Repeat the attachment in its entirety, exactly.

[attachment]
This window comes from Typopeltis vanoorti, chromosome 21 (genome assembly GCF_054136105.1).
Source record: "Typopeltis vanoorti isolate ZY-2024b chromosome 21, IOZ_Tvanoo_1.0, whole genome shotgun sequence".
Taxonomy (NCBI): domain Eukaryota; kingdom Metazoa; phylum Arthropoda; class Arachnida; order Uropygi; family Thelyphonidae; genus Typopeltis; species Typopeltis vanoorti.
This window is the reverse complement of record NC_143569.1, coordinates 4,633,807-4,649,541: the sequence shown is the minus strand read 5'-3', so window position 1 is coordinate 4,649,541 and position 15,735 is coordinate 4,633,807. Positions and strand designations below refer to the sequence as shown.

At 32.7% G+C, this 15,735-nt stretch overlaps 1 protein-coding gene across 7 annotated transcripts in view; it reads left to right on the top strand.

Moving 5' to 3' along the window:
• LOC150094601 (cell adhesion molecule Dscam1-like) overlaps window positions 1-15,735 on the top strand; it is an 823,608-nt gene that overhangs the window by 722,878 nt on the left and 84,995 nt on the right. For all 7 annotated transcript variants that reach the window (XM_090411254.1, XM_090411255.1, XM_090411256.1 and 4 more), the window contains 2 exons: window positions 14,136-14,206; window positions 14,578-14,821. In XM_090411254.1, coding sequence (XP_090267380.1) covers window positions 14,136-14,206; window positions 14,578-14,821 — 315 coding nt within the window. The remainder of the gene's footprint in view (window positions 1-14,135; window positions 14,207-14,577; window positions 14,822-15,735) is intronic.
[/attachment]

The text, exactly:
This window comes from Typopeltis vanoorti, chromosome 21 (genome assembly GCF_054136105.1).
Source record: "Typopeltis vanoorti isolate ZY-2024b chromosome 21, IOZ_Tvanoo_1.0, whole genome shotgun sequence".
Taxonomy (NCBI): domain Eukaryota; kingdom Metazoa; phylum Arthropoda; class Arachnida; order Uropygi; family Thelyphonidae; genus Typopeltis; species Typopeltis vanoorti.
This window is the reverse complement of record NC_143569.1, coordinates 4,633,807-4,649,541: the sequence shown is the minus strand read 5'-3', so window position 1 is coordinate 4,649,541 and position 15,735 is coordinate 4,633,807. Positions and strand designations below refer to the sequence as shown.

At 32.7% G+C, this 15,735-nt stretch overlaps 1 protein-coding gene across 7 annotated transcripts in view; it reads left to right on the top strand.

Moving 5' to 3' along the window:
• LOC150094601 (cell adhesion molecule Dscam1-like) overlaps window positions 1-15,735 on the top strand; it is an 823,608-nt gene that overhangs the window by 722,878 nt on the left and 84,995 nt on the right. For all 7 annotated transcript variants that reach the window (XM_090411254.1, XM_090411255.1, XM_090411256.1 and 4 more), the window contains 2 exons: window positions 14,136-14,206; window positions 14,578-14,821. In XM_090411254.1, coding sequence (XP_090267380.1) covers window positions 14,136-14,206; window positions 14,578-14,821 — 315 coding nt within the window. The remainder of the gene's footprint in view (window positions 1-14,135; window positions 14,207-14,577; window positions 14,822-15,735) is intronic.